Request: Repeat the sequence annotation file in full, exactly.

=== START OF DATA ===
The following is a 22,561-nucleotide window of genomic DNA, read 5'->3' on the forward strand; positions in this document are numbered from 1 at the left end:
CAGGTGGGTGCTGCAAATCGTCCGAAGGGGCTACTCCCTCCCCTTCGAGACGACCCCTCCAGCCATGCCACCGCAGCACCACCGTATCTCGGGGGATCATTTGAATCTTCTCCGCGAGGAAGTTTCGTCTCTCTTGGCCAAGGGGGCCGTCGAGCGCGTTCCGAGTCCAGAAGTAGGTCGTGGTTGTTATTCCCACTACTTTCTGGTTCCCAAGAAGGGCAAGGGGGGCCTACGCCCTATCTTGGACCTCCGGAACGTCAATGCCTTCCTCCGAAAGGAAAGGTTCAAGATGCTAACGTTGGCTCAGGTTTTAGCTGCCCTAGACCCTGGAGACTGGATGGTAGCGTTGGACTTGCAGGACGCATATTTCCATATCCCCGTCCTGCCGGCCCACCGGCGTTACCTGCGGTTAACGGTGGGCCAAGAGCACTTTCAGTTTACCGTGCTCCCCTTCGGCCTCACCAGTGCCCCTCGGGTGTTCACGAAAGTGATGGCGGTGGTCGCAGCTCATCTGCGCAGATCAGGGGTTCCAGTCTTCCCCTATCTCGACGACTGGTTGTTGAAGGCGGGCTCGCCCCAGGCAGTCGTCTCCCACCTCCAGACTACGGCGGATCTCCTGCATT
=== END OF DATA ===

The following is a 22,561-nucleotide window of genomic DNA, read 5'->3' on the forward strand; positions in this document are numbered from 1 at the left end:
CAGGTGGGTGCTGCAAATCGTCCGAAGGGGCTACTCCCTCCCCTTCGAGACGACCCCTCCAGCCATGCCACCGCAGCACCACCGTATCTCGGGGGATCATTTGAATCTTCTCCGCGAGGAAGTTTCGTCTCTCTTGGCCAAGGGGGCCGTCGAGCGCGTTCCGAGTCCAGAAGTAGGTCGTGGTTGTTATTCCCACTACTTTCTGGTTCCCAAGAAGGGCAAGGGGGGCCTACGCCCTATCTTGGACCTCCGGAACGTCAATGCCTTCCTCCGAAAGGAAAGGTTCAAGATGCTAACGTTGGCTCAGGTTTTAGCTGCCCTAGACCCTGGAGACTGGATGGTAGCGTTGGACTTGCAGGACGCATATTTCCATATCCCCGTCCTGCCGGCCCACCGGCGTTACCTGCGGTTAACGGTGGGCCAAGAGCACTTTCAGTTTACCGTGCTCCCCTTCGGCCTCACCAGTGCCCCTCGGGTGTTCACGAAAGTGATGGCGGTGGTCGCAGCTCATCTGCGCAGATCAGGGGTTCCAGTCTTCCCCTATCTCGACGACTGGTTGTTGAAGGCGGGCTCGCCCCAGGCAGTCGTCTCCCACCTCCAGACTACGGCGGATCTCCTGCATT